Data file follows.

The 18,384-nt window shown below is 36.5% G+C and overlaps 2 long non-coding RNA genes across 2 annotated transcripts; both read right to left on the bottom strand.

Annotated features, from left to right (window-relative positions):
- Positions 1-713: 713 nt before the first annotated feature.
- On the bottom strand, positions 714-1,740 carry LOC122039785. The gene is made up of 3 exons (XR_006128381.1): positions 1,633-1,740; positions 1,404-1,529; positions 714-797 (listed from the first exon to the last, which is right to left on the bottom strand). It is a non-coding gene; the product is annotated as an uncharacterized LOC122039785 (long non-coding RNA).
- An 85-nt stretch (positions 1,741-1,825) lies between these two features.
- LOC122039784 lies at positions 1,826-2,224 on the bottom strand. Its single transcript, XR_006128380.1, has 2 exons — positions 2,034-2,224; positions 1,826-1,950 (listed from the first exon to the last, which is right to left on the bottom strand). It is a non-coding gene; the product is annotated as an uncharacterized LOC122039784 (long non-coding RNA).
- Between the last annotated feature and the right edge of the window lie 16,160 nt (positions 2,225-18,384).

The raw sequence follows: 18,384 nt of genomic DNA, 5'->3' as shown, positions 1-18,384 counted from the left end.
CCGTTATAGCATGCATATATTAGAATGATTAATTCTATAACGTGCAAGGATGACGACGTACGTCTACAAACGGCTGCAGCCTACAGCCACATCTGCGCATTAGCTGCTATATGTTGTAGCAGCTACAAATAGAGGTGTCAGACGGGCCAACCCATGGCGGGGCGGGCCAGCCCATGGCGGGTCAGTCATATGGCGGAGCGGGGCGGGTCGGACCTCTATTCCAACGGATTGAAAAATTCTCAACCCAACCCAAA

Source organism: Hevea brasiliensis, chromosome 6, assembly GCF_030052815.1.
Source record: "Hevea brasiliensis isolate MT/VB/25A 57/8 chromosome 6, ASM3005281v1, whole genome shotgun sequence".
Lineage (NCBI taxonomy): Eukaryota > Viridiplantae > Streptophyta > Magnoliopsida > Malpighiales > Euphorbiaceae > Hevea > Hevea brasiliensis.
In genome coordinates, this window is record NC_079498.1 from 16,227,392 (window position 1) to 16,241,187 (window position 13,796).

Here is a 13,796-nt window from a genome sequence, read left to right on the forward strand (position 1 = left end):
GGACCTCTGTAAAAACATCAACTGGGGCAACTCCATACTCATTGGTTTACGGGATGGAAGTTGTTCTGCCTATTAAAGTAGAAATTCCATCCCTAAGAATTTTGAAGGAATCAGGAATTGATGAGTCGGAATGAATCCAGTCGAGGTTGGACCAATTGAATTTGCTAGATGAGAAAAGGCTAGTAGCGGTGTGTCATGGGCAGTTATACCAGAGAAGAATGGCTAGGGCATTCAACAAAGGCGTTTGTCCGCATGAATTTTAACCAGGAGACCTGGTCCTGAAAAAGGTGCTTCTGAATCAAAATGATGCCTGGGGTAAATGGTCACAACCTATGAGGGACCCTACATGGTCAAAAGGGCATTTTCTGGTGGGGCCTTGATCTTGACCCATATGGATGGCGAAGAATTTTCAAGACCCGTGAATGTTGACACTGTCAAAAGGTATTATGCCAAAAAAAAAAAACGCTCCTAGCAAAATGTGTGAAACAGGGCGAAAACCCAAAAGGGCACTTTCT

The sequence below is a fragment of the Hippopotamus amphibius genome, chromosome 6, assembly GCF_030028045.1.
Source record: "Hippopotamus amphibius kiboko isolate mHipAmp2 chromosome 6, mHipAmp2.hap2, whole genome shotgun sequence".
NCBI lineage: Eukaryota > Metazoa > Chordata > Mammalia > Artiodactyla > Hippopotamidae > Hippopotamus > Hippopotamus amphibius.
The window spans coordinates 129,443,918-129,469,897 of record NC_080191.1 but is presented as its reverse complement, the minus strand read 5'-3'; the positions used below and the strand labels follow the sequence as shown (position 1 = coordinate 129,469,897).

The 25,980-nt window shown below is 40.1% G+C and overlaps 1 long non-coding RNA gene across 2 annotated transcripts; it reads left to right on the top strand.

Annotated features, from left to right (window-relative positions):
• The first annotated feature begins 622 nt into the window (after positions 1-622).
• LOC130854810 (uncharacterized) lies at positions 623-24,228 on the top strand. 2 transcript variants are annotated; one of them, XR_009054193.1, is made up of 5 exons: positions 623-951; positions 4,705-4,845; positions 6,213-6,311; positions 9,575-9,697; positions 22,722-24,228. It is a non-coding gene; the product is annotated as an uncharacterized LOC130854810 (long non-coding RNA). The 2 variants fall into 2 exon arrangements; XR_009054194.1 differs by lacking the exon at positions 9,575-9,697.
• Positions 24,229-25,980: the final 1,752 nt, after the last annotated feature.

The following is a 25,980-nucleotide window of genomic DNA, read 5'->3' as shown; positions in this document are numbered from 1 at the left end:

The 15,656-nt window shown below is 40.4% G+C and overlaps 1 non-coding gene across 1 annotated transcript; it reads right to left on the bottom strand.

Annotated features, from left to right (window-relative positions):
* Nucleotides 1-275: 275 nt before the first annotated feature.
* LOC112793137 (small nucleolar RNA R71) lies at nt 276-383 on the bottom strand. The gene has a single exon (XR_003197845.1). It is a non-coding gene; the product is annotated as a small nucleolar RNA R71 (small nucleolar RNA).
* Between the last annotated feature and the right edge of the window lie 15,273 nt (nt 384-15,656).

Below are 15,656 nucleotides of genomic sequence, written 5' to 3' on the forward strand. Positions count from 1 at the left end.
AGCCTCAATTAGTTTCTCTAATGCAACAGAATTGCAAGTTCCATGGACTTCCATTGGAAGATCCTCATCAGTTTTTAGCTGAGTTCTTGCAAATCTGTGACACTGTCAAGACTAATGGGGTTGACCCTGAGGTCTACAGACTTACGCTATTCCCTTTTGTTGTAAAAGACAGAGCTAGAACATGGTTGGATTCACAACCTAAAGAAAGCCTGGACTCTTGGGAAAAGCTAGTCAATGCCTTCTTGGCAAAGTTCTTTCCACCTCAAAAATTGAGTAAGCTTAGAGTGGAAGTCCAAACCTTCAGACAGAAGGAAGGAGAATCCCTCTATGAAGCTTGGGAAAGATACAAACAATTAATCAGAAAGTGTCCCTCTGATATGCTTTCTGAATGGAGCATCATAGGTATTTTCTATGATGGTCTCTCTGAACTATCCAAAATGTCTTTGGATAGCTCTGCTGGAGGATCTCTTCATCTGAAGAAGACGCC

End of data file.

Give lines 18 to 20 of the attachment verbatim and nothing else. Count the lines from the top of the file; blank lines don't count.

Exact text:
NCBI lineage: Eukaryota > Metazoa > Chordata > Mammalia > Artiodactyla > Hippopotamidae > Hippopotamus > Hippopotamus amphibius.
The window spans coordinates 129,443,918-129,469,897 of record NC_080191.1 but is presented as its reverse complement, the minus strand read 5'-3'; the positions used below and the strand labels follow the sequence as shown (position 1 = coordinate 129,469,897).

The 25,980-nt window shown below is 40.1% G+C and overlaps 1 long non-coding RNA gene across 2 annotated transcripts; it reads left to right on the top strand.